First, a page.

Buried alive in old electronics HELP

I am growing increasingly concerned about my family’s safety and wellbeing. Any second now, our mountain of electronic devices and accessories will topple and bury us alive. Eek!

Am I exaggerating? You tell me.

The exponential growth of electronics and corresponding software, cables, chargers and equipment in our home is astounding. It started with my smartphone. My bride got one next, then my oldest kid, and on down the line. Of course, we all upgraded to newer versions after about 18 months (when our first phones surrendered to various breakage, battery problems or feature issues). We kept the old ones around, I guess, because it seemed like to shame to toss them.

Around this time, the tablet wave hit. Kindles, iPads, Nooks, and their accessories arrived in droves. Meanwhile our Wii became lonely and acquired two friends: a Power Station and an Xbox.

That’s not all. Throw in handheld gaming devices, digital cameras, GPS watches and laptops. Equipment and chargers now litter the landscape.

When does this merry-go-round stop?

Reduce, reuse and recycle is the best option, I believe. Many companies—including Best Buy, Apple, Verizon and AT&T—have trade-in programs. If your device has no monetary value, most electronic manufacturers will recycle it for free. Dell, Apple, and some cell phone companies will even recycle devices made by other brands. Staples has a free recycling program too.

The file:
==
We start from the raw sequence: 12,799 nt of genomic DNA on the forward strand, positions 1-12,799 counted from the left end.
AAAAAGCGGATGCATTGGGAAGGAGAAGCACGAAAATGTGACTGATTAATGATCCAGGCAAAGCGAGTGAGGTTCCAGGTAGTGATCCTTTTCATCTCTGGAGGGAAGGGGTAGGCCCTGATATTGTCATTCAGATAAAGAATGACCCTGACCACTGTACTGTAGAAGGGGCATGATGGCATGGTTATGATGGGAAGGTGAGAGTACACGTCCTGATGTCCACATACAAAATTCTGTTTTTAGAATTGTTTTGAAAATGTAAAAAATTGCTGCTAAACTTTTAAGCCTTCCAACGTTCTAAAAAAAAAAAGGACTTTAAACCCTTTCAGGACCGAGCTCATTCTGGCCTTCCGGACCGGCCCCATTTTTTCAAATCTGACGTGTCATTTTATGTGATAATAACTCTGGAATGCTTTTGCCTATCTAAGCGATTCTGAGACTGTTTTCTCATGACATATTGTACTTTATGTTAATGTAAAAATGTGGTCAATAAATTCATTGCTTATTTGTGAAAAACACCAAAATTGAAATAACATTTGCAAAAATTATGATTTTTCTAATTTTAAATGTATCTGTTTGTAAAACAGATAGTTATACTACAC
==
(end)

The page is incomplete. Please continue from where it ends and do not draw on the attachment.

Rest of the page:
If you’re like me, you have a million questions about recycling electronics. Which charger can I throw out? Which device only needs a battery? Which one can be repurposed in the future?

Consumer Reports offers great advice on how to recycle your electronics. You can learn more about recycling responsibly at the Electronics TakeBack Coalition website. Lastly, before choosing a recycling service, you can make sure they are certified by e-Stewards.

Of course, donating your used phones, laptops and tablets to friends, family, schools and charitable organizations is a fantastic idea too.

Are you worried about getting crushed by an avalanche of e-waste? What’s your favorite way to recycle?

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